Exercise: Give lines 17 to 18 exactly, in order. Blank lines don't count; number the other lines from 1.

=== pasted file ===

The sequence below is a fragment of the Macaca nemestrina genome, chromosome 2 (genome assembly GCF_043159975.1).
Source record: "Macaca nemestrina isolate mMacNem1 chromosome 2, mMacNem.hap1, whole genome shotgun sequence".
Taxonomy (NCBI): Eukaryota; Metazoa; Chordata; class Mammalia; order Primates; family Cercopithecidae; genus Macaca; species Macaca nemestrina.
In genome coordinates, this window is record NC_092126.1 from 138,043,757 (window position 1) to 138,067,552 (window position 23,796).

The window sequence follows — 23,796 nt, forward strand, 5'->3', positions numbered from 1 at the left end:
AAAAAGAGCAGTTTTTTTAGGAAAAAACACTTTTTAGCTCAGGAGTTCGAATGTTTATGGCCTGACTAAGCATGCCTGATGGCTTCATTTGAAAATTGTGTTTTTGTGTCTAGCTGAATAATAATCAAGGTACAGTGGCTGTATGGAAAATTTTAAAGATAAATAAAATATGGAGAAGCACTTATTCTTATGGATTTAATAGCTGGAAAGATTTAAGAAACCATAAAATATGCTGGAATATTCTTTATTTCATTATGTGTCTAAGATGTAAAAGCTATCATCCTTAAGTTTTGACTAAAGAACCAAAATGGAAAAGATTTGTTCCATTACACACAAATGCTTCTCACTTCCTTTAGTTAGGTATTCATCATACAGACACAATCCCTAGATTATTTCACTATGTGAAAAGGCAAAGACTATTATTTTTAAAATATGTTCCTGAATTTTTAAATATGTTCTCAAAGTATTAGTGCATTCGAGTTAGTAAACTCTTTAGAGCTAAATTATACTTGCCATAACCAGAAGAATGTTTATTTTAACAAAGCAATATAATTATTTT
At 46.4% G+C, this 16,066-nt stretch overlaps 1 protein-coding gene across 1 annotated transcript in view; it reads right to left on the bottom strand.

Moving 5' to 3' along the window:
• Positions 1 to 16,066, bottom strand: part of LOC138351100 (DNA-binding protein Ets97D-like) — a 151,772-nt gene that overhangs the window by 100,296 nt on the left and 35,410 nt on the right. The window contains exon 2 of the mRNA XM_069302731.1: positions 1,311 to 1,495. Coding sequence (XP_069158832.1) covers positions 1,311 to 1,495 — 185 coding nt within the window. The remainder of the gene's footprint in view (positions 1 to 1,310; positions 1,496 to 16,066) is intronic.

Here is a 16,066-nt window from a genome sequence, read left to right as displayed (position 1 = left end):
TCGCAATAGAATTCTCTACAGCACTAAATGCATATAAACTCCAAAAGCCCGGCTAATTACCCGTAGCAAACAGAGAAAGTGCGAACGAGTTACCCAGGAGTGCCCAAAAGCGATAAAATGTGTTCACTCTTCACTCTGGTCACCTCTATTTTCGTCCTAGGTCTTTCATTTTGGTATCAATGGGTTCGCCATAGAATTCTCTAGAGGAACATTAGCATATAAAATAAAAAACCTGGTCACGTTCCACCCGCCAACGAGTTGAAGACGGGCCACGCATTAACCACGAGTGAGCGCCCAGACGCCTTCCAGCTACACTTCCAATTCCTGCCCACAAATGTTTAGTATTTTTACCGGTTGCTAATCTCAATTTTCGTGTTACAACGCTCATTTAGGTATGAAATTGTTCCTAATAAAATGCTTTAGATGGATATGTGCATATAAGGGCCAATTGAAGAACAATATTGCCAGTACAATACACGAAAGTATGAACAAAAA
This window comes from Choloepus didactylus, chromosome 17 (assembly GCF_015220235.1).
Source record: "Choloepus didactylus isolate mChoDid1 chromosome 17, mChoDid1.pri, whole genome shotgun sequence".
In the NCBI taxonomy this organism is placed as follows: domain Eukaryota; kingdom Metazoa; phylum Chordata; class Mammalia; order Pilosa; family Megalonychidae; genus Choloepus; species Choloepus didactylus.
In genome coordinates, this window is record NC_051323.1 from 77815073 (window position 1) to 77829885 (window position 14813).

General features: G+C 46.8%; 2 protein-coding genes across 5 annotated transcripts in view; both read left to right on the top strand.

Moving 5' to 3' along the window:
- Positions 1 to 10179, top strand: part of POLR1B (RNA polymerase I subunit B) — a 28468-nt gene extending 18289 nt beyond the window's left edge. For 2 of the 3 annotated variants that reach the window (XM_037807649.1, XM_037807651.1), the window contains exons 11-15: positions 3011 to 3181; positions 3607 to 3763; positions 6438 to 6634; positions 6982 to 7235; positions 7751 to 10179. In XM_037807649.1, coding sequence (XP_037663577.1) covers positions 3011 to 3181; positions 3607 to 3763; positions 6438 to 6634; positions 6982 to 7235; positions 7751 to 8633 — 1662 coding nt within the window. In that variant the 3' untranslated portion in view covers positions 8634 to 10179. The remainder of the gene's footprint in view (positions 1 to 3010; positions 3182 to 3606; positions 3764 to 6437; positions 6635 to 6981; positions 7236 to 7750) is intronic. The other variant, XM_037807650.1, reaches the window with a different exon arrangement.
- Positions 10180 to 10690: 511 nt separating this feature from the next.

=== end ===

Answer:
Moving 5' to 3' along the window:
- Positions 1 to 10179, top strand: part of POLR1B (RNA polymerase I subunit B) — a 28468-nt gene extending 18289 nt beyond the window's left edge. For 2 of the 3 annotated variants that reach the window (XM_037807649.1, XM_037807651.1), the window contains exons 11-15: positions 3011 to 3181; positions 3607 to 3763; positions 6438 to 6634; positions 6982 to 7235; positions 7751 to 10179. In XM_037807649.1, coding sequence (XP_037663577.1) covers positions 3011 to 3181; positions 3607 to 3763; positions 6438 to 6634; positions 6982 to 7235; positions 7751 to 8633 — 1662 coding nt within the window. In that variant the 3' untranslated portion in view covers positions 8634 to 10179. The remainder of the gene's footprint in view (positions 1 to 3010; positions 3182 to 3606; positions 3764 to 6437; positions 6635 to 6981; positions 7236 to 7750) is intronic. The other variant, XM_037807650.1, reaches the window with a different exon arrangement.